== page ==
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Lessons learned

Macy McCormack
Lexie Andrew at National Model United Nations in the town hall of Erfurt, Germany.

I have had many opportunities through my time here at Weber State University and in life. I have learned valuable skills and lessons that I will continue to use for the rest of my life. One of these lessons is balancing school and life.

I am a hard worker and will always produce work to the best of my ability. For some reason, I like to challenge myself and see how much I can really do and take on.

I have taken 18 credit hours since I started college. This semester was the first time I took less (not by much though, only 15). I learned how to juggle 12-15 assignments a week to stay on top of all my classes, my two jobs and life

Teaching preschool and coaching gymnastics are both insane and chaotic, but I love it. These kids are hilarious and will always brighten my day, even when it’s hard. They have taught me patience and allowed me to be me.

I work for The Signpost (obviously). I started as a reporter for the culture desk and now am the co-editor for the desk. It definitely had its ups and downs, but the lessons I learned in that office are some I will take with me throughout life.

I have taken some opportunities that many didn’t see me taking. I was on Weber State’s Model UN team, where we went to San Francisco and Germany to compete in national conferences. We won various awards on our paperwork and the delegation as a whole.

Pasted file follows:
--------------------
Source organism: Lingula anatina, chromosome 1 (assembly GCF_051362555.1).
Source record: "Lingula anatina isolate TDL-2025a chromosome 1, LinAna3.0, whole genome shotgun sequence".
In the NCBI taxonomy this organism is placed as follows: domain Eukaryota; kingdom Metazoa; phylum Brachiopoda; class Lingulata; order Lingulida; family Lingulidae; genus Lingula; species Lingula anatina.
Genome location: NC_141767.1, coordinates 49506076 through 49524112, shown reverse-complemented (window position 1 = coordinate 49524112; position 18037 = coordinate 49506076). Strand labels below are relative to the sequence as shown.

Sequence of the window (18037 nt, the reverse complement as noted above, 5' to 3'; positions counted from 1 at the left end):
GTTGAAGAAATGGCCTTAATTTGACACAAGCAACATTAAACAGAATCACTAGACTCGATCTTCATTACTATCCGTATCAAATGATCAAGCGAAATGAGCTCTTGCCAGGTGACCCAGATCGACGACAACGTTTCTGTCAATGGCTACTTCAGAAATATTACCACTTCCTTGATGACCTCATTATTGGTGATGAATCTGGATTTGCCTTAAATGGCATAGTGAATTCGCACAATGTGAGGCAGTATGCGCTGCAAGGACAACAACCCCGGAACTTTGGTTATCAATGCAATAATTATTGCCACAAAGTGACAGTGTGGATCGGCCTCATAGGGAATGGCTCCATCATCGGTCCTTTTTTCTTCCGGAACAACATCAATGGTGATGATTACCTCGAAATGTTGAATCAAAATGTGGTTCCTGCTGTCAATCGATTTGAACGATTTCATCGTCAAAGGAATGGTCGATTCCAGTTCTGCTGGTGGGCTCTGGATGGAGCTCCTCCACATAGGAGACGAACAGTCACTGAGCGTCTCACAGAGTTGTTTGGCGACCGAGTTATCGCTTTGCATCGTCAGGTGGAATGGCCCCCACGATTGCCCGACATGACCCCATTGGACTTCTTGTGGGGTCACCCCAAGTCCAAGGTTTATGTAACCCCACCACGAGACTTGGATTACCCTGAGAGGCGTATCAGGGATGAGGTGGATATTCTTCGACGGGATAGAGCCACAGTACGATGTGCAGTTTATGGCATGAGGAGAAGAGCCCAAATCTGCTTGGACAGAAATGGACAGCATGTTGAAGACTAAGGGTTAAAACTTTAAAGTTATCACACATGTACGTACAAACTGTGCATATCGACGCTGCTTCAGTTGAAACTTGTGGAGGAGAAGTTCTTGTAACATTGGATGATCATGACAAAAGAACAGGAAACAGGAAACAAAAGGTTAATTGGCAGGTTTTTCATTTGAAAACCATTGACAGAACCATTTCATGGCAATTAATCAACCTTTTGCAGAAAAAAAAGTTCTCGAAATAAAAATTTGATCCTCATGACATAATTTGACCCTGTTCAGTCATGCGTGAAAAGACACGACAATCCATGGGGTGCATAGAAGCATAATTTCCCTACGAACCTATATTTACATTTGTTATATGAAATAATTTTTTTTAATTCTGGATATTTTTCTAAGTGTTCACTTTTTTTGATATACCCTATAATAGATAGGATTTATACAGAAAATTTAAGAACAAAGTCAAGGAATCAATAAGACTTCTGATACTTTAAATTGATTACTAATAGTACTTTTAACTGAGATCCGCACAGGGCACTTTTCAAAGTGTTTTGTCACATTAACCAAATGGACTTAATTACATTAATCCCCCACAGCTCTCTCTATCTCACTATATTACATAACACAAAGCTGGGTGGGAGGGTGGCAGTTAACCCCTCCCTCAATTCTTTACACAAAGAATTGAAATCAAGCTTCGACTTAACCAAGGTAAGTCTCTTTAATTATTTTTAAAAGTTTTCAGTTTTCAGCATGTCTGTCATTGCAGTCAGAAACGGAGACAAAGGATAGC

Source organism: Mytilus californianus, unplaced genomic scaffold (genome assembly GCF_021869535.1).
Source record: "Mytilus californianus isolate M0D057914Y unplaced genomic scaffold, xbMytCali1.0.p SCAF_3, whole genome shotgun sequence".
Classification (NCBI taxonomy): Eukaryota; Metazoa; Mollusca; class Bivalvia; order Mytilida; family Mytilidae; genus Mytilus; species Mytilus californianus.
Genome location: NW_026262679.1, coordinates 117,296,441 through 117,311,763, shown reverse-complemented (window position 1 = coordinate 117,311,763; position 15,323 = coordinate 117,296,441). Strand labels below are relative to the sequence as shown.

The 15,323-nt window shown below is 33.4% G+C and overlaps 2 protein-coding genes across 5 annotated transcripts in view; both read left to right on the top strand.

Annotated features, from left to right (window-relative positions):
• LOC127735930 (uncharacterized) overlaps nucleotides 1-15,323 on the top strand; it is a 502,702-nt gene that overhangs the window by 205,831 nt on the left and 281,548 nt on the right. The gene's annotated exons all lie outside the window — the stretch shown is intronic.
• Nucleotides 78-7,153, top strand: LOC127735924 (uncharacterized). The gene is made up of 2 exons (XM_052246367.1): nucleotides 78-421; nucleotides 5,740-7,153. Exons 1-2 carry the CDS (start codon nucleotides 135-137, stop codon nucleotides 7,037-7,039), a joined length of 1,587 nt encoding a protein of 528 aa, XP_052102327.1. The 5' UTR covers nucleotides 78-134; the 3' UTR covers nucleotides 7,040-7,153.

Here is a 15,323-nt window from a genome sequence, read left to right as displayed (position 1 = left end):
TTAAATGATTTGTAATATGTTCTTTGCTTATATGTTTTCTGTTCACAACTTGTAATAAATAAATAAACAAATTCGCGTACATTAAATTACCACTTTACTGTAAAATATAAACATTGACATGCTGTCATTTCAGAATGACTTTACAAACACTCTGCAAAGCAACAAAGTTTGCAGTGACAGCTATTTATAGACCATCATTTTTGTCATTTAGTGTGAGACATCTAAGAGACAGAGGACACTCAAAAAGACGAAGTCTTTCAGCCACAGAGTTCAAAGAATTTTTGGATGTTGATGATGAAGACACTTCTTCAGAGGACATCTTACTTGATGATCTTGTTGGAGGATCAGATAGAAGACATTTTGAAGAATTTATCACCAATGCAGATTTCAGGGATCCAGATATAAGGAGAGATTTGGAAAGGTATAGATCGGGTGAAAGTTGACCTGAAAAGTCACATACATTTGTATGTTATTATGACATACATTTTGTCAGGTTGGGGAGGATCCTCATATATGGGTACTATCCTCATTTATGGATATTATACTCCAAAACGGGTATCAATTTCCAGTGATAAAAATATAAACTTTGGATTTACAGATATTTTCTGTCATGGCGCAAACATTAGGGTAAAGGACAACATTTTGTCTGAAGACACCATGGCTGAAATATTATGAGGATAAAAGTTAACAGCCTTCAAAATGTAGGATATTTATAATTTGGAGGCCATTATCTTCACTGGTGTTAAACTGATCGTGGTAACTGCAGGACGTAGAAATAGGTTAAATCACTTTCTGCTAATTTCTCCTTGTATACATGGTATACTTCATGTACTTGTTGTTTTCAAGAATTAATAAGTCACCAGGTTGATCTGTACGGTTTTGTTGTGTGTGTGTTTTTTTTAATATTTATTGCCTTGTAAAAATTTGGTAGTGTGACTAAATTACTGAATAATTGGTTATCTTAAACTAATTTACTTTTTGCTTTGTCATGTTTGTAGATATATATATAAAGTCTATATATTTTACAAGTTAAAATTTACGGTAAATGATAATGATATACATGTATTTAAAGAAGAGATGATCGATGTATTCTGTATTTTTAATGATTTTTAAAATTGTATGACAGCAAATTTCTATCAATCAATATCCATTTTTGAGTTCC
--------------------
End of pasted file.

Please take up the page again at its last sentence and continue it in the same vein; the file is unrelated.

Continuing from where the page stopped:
I am not a politician, but it showed me how to navigate within a political arena and showed me how the international community works. It also helped me build confidence in myself because it was so out of my comfort zone.

My internship was in the Marche region in Italy. There I was able to learn what it takes to be a travel journalist. I learned what it would take to be out on my own as a journalist. I got to experience and see new perspectives on life and learn how to navigate in a new country. I met so many amazing people who taught me a lot and have become good friends.

It’s a lot on someone’s plate. There were times when I thought, “You know what, I really have reached my limit.” But I pulled through. By the end of it, I thought it was a piece of cake and somehow managed to add a little more.

All this said it’s a lot for some people. It worked for me, but I didn’t have a life outside of all of this. If I wasn’t at work, I was at school. If I wasn’t at school, I was at work.

I burnt out for sure at least twice and there were a couple other times when I probably did, I just didn’t admit it. There were times when I definitely should’ve taken a step back, but I didn’t.

I am extremely blessed to have been able to do all of these things. The lessons and skills I have taken away from these experiences will only help me in my life, but I wish I had more time for life outside of school.

If I could do it all over again (I won’t), I would give myself some room to breathe and live. That is the main lesson I’m taking away from my time at WSU. I will still be hardworking and always put my best work forward, but I’m also going to give myself room to have a life and live outside of work.

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